The Lattice Guitar

The lattice guitar type is categorized by the grid style of bracing for the sound board. In these types of guitars, the bracing is made from carbon fiber composite strips. These strips are then layered in a lattice pattern. Afterwards, the bracing is glued with epoxy resin to the bottom of the thin soundboard for reinforcement. The carbon fiber used in these types of guitars varies a lot anddepending on what type is used and how much of it is used, there will be differences in sound dynamics. Nonetheless, other factors in these types of modern guitars can also influence the same qualities.

The design of this kind of guitar bracing is similar in concept to the bracing in airplane wings. However, the idea to use carbon fiber bracing in a grid to create the now iconic guitar top design started by an Australian guitar maker “Greg Smallman”. After his invention was created, him, and others after him, spent lots of time and conducted lots of research to achieve the types of results we can see and hear today from lattice guitars. Nonetheless, modern builders keep developing and improving upon this type of construction. All to make the instrument louder, more dynamic, and to increase the volume. They also work on improving sustain, projection, and making the guitar sound fuller in general. To this day, Greg Smallman’s technology is popular in Australia. However, it is also widely used by various Luthiers around the world. As such, his guitar design is widely favoured by many professional musicians concertizing all over the world.

Lattice Guitar Construction

The lattice guitar construction is very complicated and requires a professional’s eyes, hands, ears, and tools. In addition to this, there are also little to no good guitar plans for this type. As such, a master is needed to create these instruments with fine quality.

In terms of differences with the lattice classical guitar bracing vs double top bracing, there are many. In the former type, the soundboard design is that of a thin top with grid-like bracing. In the latter type, the soundboard is a sandwich of two thin skins and a Nomex core in between. These construction differences effect almost all sound qualities as well as the volume and playability. Lattice guitars, when compared to double top ones, are more dynamic with a wider total range. They are also less sensitive to humidity, temperature, and climate. Such properties make it unlike other guitar types, including the double top. As such, they are more reliable for various environments.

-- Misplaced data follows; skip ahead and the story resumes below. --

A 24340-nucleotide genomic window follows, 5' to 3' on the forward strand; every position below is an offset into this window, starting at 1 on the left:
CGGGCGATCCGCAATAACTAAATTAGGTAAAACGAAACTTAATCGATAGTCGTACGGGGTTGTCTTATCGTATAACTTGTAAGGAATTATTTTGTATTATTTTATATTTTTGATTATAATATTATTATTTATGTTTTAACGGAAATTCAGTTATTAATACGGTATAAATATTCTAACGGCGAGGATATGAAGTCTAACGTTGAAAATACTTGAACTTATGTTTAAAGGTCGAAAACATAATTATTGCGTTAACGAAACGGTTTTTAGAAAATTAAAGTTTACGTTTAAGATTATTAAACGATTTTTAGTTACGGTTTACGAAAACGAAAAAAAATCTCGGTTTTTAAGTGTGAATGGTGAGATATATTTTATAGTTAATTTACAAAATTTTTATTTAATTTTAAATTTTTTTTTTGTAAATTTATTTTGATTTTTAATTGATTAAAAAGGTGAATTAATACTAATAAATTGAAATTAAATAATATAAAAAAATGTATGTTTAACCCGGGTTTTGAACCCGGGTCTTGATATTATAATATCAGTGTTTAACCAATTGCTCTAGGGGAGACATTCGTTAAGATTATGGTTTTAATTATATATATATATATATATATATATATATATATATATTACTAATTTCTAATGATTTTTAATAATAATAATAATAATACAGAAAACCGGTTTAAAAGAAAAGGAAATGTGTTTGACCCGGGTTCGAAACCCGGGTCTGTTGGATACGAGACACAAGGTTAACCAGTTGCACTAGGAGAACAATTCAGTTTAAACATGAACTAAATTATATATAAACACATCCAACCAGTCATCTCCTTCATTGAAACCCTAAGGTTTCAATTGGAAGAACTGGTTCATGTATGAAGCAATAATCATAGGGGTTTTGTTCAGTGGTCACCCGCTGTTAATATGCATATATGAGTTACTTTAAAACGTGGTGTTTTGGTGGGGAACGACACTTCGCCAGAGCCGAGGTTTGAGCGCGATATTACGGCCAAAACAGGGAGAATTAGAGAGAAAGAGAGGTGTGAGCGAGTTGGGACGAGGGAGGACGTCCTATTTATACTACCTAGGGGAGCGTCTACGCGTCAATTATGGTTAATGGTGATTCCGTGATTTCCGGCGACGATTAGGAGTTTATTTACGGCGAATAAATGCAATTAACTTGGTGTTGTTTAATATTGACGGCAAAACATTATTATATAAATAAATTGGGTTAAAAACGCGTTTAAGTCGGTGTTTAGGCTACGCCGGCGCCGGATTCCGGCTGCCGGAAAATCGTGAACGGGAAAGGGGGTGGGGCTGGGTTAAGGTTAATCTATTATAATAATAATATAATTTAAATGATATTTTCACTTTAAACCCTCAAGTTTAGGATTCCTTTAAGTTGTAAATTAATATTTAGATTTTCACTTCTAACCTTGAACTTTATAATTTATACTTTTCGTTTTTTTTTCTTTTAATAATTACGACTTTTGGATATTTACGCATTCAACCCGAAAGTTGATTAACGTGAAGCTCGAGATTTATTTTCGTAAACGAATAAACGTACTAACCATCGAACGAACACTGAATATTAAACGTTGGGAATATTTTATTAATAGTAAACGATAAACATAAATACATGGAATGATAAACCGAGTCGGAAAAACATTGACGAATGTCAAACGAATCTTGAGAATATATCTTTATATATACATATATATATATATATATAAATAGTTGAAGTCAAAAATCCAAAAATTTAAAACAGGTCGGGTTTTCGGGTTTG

These features are important for traveling musicians. However, double top guitars are easier to control. With them, it is also more painless to direct the sound.

When looking at differences between lattice guitar bracing vs traditional bracing for a classical guitar, you will notice that because of the construction, the two vary significantly in sound quality, playability, and dynamics. Traditionally braced guitars
have better tonal qualities and sound characteristics when compared to the more modern, composite braced guitars. On the contrast, the latter type ends up being much louder than traditional fan braced guitars. They are also easier to play, and it is easier to make them sound. As such, players with a light and soft technique or weaker nails or fingers may prefer it more. These players would become much more accurate at producing the correct sound. They may also be more able to just make a fuller, more charming, and real sound in general.
Another difference between the traditional fan braced guitar and the composite guitar type, is the scale. With the latter type, you can have a shorter scale without losing power. This attribute makes the instrument more comfortable and easier to play for smaller hand players without compromising on the sound quality of the volume.

All Wood Lattice Guitar

Wood lattice guitars are made without carbon fiber. As such, they are not called “fully lattice guitars”. One large attitude of all wood lattice guitars is that they are not as loud as composite guitars. The reason for this, has to do with the construction differences. To build all wood lattice guitars, more wood is required to be as a replacement of carbon fiber bracing. The sound board also must be thicker. Such is the case is because the bracing is not as strong as the carbon fiber composite structure in the original version. These two factors result in stiffer overall construction as well. However, what you do get is an interesting sounding version of the original. It looks great and provides a unique experience.

Lattice Braced Classical Guitar

The lattice braced classical guitar is a great option for many. These can be simply enthusiastic guitar players and those preforming at large concerts and traveling around the world. This guitar’s modern construction allows them to produce powerful sounds with deep emotions. As such, they are deeply valued by many. However, to really appreciate these types of guitars, they should be of high quality. Yet not all of them are. Usually, the best composite classical guitars are custom-made ones. Many times, custom-made pieces are from either a group of skilled professionals or just one individual builder. In any case, when guitars are custom-built, details are more heavily considered and prioritized. As such, more time is spent crafting and perfecting the guitars so that they can be precisely personalized for people. The whole process takes lots of care and wise judgement so that nothing is missed from the customer’s desires. This way, higher quality is also achieved. That is, if you find the right person with the right materials.

Fan braced guitars use an old Spanish type of bracing for soundboard. With this style, there are usually 5, 7, or 9 braces located in a fan pattern with a few harmonic bars or diagonal bars. Some fan braced guitars also have a support brace under the bridge. One advantage of building guitars this way is speed as it is quicker than going the lattice rout. With this method, the guitar can also be adjusted after construction is complete.